Some notes about makefiles

If you aren't familiar with linux programming or compilation chances are this might be the first time you have encountered makefiles. Makefiles and a necesary component of every project. They are a form of batch file or script, they contain all a list of all the steps needed to take your code and turn it into a .hex file to be sent to the AT90s2313. In this way they are a form of program themselves.

To compile the average project with WINAVR you run a program called "make.exe". This proram by default looks for a file called "makefile" (note: no extension as it originated in the Unix environment) and reads the contents of that file to know which actions to perform to compile your source code. The "make.exe" program performs the steps listed in the file "makefile" to run other programs (compilers, linkers, etc). The file "makefile" will also store the necessary command-line options that need to be specified when invoking other programs (compilers, linkers, etc). Thus it is entirely possible to not use a makefile and go through the process of manually running each program that needs to act upon your source code to generate the final .hex file to program into the AT90s2313. The advantage of the makefile is that you can store these repetative processes in a list called the makefile and have a program called "make.exe" do all the steps you've listed in the makefile.

If the thought of spending the time working out each step required to compile your program and the options that need to be specified at each step doesn't appeal to you then you are in luck. Most of the time, at least for simple programs, you can copy a makefile from somewhere else, modify the few lines that need changing and compile your source code. The AVRFreaks distribution of WINAVR has several makefiles already included in it. The one I will be using is located in the "sample" directory, for example "C:\WINAVR\sample\makefile". I have also included a copy here (right-click and "save as" if you want to download it)

For each project you need a separate copy the makefile with it. So when starting a new project for the examples here, do not forget to copy the above makefile into the same directory as your source files (mysource.c and  mysource.h for example). When you have you will need to edit just two lines to get simple programs to compile.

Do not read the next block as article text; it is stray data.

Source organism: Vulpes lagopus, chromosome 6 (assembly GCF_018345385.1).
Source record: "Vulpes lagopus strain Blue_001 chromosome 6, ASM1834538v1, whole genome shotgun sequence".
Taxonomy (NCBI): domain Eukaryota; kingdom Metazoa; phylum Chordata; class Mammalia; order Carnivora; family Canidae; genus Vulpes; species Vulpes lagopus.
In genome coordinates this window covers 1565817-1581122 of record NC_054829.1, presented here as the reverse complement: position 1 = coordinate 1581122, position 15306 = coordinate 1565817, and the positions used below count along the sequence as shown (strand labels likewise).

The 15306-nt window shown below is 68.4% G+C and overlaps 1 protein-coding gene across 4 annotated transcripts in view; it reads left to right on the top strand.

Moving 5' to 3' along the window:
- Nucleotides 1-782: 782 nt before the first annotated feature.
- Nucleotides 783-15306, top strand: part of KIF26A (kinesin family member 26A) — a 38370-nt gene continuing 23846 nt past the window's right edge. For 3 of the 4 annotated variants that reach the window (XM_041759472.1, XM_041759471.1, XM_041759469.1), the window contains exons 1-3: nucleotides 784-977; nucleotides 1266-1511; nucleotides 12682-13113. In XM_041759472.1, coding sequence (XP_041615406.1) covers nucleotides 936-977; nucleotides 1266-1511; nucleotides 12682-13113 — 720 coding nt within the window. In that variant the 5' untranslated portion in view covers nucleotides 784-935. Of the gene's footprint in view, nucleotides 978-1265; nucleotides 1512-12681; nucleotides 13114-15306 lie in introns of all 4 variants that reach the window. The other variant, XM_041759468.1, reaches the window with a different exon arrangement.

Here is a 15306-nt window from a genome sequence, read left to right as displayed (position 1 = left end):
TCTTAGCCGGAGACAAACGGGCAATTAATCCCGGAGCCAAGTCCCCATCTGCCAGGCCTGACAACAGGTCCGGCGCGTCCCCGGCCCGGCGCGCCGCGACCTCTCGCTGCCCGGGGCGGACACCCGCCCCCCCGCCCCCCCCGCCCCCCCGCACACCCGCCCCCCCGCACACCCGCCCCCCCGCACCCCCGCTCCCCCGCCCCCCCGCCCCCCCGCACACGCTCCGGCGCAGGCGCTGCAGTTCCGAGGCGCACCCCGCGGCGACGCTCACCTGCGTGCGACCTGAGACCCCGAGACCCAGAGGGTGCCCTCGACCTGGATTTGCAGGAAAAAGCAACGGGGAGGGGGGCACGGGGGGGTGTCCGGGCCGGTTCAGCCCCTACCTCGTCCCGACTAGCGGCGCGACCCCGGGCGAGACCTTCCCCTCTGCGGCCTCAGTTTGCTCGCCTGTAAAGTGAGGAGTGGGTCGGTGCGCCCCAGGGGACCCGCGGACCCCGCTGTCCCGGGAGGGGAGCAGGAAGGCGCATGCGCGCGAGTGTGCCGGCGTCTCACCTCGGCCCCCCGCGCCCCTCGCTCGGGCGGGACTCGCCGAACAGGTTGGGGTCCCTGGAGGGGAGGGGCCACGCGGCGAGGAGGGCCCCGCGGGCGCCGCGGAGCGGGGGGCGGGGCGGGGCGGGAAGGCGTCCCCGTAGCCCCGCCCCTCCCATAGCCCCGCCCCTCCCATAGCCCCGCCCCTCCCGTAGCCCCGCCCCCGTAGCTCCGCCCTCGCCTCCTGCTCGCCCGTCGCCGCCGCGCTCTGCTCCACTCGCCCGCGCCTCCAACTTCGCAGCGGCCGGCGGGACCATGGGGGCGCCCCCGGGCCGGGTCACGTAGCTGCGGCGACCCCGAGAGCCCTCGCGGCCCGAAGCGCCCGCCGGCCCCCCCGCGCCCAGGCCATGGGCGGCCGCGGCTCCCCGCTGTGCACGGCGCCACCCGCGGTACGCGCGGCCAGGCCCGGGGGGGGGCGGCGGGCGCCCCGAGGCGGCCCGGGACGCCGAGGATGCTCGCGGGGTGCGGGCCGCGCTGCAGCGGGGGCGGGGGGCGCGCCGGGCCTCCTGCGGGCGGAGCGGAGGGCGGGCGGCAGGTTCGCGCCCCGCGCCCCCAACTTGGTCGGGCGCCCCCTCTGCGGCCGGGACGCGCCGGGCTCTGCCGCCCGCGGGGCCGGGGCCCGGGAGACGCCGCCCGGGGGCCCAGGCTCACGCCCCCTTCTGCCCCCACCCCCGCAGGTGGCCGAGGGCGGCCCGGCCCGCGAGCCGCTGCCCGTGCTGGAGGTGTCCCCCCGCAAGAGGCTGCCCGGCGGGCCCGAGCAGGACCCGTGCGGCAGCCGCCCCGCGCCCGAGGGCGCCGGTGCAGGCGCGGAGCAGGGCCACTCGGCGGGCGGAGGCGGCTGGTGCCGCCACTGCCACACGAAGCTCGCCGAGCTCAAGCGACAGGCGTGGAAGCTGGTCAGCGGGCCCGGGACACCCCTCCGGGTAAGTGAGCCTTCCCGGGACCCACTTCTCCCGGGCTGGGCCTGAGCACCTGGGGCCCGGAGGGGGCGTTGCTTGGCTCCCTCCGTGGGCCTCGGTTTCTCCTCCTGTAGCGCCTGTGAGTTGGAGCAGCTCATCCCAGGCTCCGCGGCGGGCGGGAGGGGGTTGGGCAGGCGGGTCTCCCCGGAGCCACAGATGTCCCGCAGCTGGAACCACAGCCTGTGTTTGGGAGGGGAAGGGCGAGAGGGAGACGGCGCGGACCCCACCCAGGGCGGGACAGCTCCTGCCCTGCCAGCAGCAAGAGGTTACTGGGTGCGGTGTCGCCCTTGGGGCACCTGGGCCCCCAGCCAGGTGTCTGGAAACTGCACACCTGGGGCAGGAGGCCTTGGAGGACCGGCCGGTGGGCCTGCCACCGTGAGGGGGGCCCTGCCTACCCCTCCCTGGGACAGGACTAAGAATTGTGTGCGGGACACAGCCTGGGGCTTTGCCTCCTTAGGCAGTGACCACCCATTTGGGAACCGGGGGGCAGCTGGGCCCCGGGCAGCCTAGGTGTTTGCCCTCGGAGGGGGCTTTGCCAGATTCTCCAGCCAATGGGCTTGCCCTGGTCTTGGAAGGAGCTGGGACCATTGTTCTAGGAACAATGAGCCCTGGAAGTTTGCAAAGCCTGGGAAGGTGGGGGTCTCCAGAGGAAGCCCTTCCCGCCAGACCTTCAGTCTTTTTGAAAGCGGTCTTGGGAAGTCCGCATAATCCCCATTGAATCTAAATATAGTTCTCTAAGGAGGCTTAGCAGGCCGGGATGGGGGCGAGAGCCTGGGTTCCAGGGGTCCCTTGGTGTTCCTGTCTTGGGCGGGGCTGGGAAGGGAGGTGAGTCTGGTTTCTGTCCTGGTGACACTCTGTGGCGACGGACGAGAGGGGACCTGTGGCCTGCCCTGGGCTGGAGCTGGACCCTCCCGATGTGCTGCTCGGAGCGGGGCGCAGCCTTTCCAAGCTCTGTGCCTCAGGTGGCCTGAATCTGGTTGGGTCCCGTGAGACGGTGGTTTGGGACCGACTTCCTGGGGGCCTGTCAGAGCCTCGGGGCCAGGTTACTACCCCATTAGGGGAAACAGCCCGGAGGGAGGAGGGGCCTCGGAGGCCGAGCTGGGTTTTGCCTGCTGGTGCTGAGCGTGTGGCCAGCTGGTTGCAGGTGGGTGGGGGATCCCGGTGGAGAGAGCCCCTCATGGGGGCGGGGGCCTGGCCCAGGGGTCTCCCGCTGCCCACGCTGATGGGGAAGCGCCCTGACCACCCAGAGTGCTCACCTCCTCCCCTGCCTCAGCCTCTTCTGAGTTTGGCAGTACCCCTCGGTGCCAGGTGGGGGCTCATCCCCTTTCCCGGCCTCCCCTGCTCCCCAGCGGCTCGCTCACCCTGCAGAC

Firstly scroll down until you find these lines;

 # MCU name

 MCU = atmega128

and change them so that instead of the atmega128 being the target AVR the AT90s2313 is. For example

 # MCU name

 MCU = at90s2313

That was the first alteration. The other is just below this one where you see: 

 # Target file name (without extension).

 TARGET = main

This needs to be changed to reflect the name you have chosen for your main source file. For example if you were writing a program to control an LCD and called the .c source file "lcd.c" then you need to replace "main" with "lcd". For example: 

 # Target file name (without extension).

 TARGET = lcd

These two changes means you have directed the makefile to (1) compile for the AT90s2313 and (2) use your .c file to create the code. Now if you invoke "make.exe" program in the directory of you source code and your new makefile you (hopefully) will get no errors and have a .hex file ready for programming into the physical AT90s2313. If it does not work for you, double check you have set up the "path" variable correctly in windows so that it includes the make.exe file and that also the directory where you installed WinAVR is also on the "path" variable. These topics are covered in the installation guide that comes with the AVRFreaks WinAVR distribution (found here).

I also highly recommend reading through the beginning of the official 'GNU make' manual,